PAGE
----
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I have array of Objects (let say that class name is Snap) Snap.

Is there any way to save in variable direct reference to object in cell, not cell? Coz, when I'm doing like this:

Snap[] goo = new Snap[3];
// here we add some objects to this array

Snap foo = (Snap)goo[1];

So now, if I will change foo then i Will change also goo[1]. Ok. But now I i will make some permutations on goo:

first i had: 0 1 2
after permutation: 1 0 2

The foo will be still goo[1] but not this object! This object is now in goo[0] ! So, how to "catch" this object directly, not cell! Any ideas?

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Anyway, after permutations foo will point to goo[0], not goo[1]... because actually foo point to what you call "this object" –  digEmAll Dec 17 '10 at 20:38

3 Answers 3

up vote 6 down vote accepted

The value of foo is a direct reference to the object... but so is goo[1]. They refer to the same object, so if you mutate the object (however you do it) those changes will be seen via both references.

Note that changing a value via foo is not actually changing the value of foo. I like to think about it in terms of houses (as objects), street addresses (as references) and pieces of paper (as variables). Suppose I write my address down on two pieces of paper, and give one to you and one to someone else (Fred). You then paint my house red, and then Fred comes to visit (by reading the address written on the piece of paper). You have changed the colour of my house - but you haven't changed Fred's piece of paper at all.

If you want to avoid this sort of aliasing, you should look into making your types immutable and provide methods to create new objects which are like the old objects except for some specific change - like String does, for example.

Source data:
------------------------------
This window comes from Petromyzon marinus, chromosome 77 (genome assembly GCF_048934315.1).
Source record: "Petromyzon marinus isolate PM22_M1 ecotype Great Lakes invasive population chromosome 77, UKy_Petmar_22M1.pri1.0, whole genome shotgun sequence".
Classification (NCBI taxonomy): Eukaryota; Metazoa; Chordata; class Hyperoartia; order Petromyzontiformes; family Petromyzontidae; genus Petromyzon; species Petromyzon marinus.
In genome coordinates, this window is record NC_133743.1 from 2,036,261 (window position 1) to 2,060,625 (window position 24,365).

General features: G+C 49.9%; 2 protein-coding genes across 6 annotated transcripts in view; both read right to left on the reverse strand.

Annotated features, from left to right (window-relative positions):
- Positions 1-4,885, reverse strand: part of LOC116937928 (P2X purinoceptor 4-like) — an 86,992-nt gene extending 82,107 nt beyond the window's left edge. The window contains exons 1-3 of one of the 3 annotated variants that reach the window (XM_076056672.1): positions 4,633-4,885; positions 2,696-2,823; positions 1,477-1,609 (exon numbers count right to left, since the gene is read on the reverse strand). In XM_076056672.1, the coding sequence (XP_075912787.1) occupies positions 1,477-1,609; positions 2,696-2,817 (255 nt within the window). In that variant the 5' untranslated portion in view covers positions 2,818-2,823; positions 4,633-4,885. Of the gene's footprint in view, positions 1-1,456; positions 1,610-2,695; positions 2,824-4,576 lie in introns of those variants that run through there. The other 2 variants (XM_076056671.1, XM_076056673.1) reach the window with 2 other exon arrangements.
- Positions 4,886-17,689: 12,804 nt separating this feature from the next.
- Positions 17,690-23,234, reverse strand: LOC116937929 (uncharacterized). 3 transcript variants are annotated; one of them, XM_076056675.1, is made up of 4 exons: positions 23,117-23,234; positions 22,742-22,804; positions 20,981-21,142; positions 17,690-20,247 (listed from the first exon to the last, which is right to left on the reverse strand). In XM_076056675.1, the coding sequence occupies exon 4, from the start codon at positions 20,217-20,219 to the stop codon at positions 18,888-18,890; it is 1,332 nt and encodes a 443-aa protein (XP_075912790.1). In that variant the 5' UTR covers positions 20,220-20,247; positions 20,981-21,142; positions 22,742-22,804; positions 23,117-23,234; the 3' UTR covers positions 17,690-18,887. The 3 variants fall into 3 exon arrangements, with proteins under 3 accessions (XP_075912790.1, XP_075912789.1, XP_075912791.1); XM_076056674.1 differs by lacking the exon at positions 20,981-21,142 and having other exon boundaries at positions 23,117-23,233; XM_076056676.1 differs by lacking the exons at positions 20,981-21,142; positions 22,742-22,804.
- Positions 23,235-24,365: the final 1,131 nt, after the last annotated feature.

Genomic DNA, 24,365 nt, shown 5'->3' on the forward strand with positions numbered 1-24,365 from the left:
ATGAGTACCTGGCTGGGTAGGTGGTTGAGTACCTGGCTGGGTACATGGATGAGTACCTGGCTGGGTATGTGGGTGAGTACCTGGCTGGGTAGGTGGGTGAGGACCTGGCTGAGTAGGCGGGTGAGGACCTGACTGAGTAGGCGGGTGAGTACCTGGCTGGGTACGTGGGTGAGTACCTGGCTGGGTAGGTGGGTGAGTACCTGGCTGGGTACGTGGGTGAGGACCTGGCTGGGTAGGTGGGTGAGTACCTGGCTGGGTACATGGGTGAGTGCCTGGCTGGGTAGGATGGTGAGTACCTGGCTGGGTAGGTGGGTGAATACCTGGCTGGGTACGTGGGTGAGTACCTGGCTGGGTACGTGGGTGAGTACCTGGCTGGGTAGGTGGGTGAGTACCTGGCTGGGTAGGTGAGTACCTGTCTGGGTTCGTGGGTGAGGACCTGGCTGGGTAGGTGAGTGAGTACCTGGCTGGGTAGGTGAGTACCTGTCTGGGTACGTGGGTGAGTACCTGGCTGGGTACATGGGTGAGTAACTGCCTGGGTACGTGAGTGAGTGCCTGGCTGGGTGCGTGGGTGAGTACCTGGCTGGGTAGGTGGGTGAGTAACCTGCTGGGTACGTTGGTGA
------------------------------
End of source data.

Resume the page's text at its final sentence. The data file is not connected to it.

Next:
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so any ideas how to do it? i'm just beginner in c# –  marverix Dec 17 '10 at 20:22
+1: the house/street address is a really nice example ! –  digEmAll Dec 17 '10 at 20:23

There is no direct (safe) way of creating reference to something like "address" of an element in a .NET array. However, you can use delegates instead of references and write something like:

Snap[] goo = new Snap[3];
Func<Snap> foo = () => (Snap)goo[1];

Now, foo is a function that you can evaluate to get the object at the index. You can use it like this:

foo().SomeSnapProperty = 10;

If you now do a permutation of goo objects and then run the above statement again, it will give you the new object at index 1 (so you'll modify a different Snap)

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+1, interesting approach... –  Thomas Levesque Dec 17 '10 at 20:29
it's realy nice but i'm too far to make such big changes in my project. but i will remember it! thanks! –  marverix Dec 17 '10 at 20:45

You're missing the point here.

Snap[] goo = new Snap[3];

declares goo as an array of references to instances of Snap. That is, each element of goo is a reference, not an instance of Snap.

Snap foo = goo[1];

Now, you've declared foo as a reference to an instance of Snap, and it happens to be referring to the same instance of Snap as is goo[1].

So now, if I will change foo then i Will change also goo[1].

More precisely, if you change the instance referred to by foo, it will also change the instance referred to by goo[1] (since they are both referring to the same instance).

But now I i will make some permutations on goo

This means that you are changing the instance of Snap that each of the elements refer to. Since you never told foo to also change the instance of Snap that it is referring to, of course it still refers to the same instance it initially referred to.

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